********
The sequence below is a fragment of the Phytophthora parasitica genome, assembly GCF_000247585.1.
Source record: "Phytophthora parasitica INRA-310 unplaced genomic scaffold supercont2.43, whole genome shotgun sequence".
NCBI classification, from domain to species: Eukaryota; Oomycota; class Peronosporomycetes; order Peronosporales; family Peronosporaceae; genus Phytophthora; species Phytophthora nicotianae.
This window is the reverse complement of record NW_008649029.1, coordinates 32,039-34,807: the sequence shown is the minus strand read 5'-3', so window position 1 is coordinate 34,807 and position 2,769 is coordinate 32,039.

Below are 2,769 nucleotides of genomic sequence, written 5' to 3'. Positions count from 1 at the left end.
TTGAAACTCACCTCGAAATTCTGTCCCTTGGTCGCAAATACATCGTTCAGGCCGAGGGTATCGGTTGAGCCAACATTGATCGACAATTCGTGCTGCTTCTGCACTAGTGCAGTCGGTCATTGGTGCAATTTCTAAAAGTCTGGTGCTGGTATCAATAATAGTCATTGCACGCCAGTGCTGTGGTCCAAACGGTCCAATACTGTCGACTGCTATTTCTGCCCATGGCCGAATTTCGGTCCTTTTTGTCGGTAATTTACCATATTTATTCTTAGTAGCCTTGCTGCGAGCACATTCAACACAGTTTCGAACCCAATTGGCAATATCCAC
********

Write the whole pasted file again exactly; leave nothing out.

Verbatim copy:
The sequence below is a fragment of the Phytophthora parasitica genome, assembly GCF_000247585.1.
Source record: "Phytophthora parasitica INRA-310 unplaced genomic scaffold supercont2.43, whole genome shotgun sequence".
NCBI classification, from domain to species: Eukaryota; Oomycota; class Peronosporomycetes; order Peronosporales; family Peronosporaceae; genus Phytophthora; species Phytophthora nicotianae.
This window is the reverse complement of record NW_008649029.1, coordinates 32,039-34,807: the sequence shown is the minus strand read 5'-3', so window position 1 is coordinate 34,807 and position 2,769 is coordinate 32,039.

Below are 2,769 nucleotides of genomic sequence, written 5' to 3'. Positions count from 1 at the left end.
TTGAAACTCACCTCGAAATTCTGTCCCTTGGTCGCAAATACATCGTTCAGGCCGAGGGTATCGGTTGAGCCAACATTGATCGACAATTCGTGCTGCTTCTGCACTAGTGCAGTCGGTCATTGGTGCAATTTCTAAAAGTCTGGTGCTGGTATCAATAATAGTCATTGCACGCCAGTGCTGTGGTCCAAACGGTCCAATACTGTCGACTGCTATTTCTGCCCATGGCCGAATTTCGGTCCTTTTTGTCGGTAATTTACCATATTTATTCTTAGTAGCCTTGCTGCGAGCACATTCAACACAGTTTCGAACCCAATTGGCAATATCCAC